Blockchain Program Piloted to Help Homeless in Austin

With corporate tech giants making appearances on our news feeds every hour, it is difficult to deny that technology serves the purpose of profit most of the time.

Nevertheless, it is also impossible to ignore its greater impact when it serves the purpose of solving real social issues. For example, innovations such as 24-hour “free purchase” vending machines and portable origami tents were produced in a response to the issue of homelessness.

Today, one technological advancement that is making waves is blockchain. Blockchain is used in cryptocurrencies, and the use of cryptocurrency has become more common recently; I believe it is only bound to get bigger in the future.

However, another very real potential of blockchain is the way it can be used to solve critical human issues through its decentralized, private, and secure mechanisms. More governments around the world are also bound to engage this technology if they want to keep finding solutions to various social problems.

Surprisingly ahead of the blockchain race, the city of Austin pilots a platform that uses it to provide identity services for the homeless.

Steve Adler, the mayor of Austin since 2015, explained to TechCrunch that “at a high level, [the pilot] is trying to figure out how to solve one of the challenges we have in our community related to the homeless population, which is how to keep all the information of that individual with that individual.”

If governments cannot address the issue of identity, then the cycle of poverty persists among these people who live in the margins, such as the homeless or refugess. Austin’s blockchain platform seeks to consolidate the identification details of each person and let service providers, like those in health care, safely access that information.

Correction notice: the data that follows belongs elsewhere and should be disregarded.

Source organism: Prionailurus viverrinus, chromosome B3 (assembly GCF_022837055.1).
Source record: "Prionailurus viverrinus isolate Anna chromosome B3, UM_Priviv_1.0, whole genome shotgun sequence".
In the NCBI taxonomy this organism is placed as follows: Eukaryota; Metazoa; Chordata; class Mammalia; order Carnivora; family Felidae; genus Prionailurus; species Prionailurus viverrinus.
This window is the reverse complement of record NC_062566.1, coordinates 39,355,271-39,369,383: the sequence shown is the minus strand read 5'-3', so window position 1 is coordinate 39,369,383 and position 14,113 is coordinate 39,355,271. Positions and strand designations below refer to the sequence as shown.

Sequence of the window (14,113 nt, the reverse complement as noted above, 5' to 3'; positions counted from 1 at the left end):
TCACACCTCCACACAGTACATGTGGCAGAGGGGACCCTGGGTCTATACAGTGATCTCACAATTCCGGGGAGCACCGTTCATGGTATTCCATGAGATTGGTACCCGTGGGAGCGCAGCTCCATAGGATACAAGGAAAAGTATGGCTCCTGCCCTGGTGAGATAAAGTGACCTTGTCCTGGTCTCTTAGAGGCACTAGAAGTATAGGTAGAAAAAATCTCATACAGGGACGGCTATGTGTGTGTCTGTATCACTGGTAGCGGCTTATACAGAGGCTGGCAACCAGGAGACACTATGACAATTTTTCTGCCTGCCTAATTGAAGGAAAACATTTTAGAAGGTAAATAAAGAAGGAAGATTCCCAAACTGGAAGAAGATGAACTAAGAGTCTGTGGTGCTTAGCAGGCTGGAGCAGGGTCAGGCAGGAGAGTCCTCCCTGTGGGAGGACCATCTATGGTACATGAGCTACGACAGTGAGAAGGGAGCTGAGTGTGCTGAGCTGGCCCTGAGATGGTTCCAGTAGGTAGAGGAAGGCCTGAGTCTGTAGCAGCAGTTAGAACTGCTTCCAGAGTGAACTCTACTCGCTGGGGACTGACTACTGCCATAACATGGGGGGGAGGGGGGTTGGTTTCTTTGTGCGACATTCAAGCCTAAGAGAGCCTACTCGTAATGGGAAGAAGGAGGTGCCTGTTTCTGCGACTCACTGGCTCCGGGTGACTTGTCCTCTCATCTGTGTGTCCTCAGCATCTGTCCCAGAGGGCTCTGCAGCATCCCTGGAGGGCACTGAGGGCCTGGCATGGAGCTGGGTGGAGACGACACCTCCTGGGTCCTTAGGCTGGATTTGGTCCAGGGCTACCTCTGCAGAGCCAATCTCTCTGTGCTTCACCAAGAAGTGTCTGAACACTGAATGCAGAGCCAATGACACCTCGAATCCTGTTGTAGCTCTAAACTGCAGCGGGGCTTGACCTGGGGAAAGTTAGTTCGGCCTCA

The use of electronic encrypted records eliminates the need for paper records to verify a person’s identity. In addition to this, blockchain can also build someone’s personal history over time by keeping a record of the services he/she had previously availed. Indeed, the program opens up a lot of possibilities for social services.

As Sly Majid, Chief Services Officer for Austin, said, “If you have your backpack stolen or if your social security card gets wet and falls apart, or if you are camping and the city cleans up the site and takes your possessions, you have to start all over from the beginning again … It really prevents you from going about and doing the sort of activities that allow you to transition out of homelessness.”

If Austin can successfully use blockchain to improve the lives of homeless people, then it only goes to show that more governments should be willing to get involved in advance technologies and new economies as a commitment to their citizens.

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Realtor Repays Man For Returning Missing Check

In the midst of tragedy and political turmoil, we tend to forget that good samaritans exist everywhere. Whether they’re fixing a busted tooth for free or sheltering dozens from a storm, the goal is always kindness. Some do-gooders have next to nothing, and expect only a simple thanks for their selfless acts. When homeless Connecticut native Elmer Alvarez returned a $10,000 check to realtor Roberta Hoskie, he anticipated just that. However, the New Haven business owner refused to let the deed simply pass, rewarding Alvarez with a scholarship, job counseling, and housing.

“What I did, finding that check and returning it, I would do it all over again,” [Alvarez] said.

Hoskie admitted she felt deeply for Alvarez, having once been homeless herself. She also arranged for him to learn English as a second language. Seemingly too good to be true, the favors came only with a simple catch.

“When you get on your feet, you go ahead and you do it for the next person and the next person and the next person and the next person,” [Hoskie] said.

It’s random acts of kindness that start chain reactions. All we need to do is keep the ball rolling.

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L.A. Parking Meter Collects Charity Donations

Charity vending machines in Nottingham and Salt Lake are indubitably the beginning of a giving revolution. Now that consumers can donate food, clothing, and even cattle with the push of a button, the trend is taking flight in various other forms. Plagued by homelessness, Los Angeles is giving back to its transients via charity meters.

All six of the meters will be located in Downtown Los Angeles, and revenue will go toward the Skid Row-based C3 program, a cooperation between the city, county, and local service providers that provides outreach to homeless residents and helps them find housing.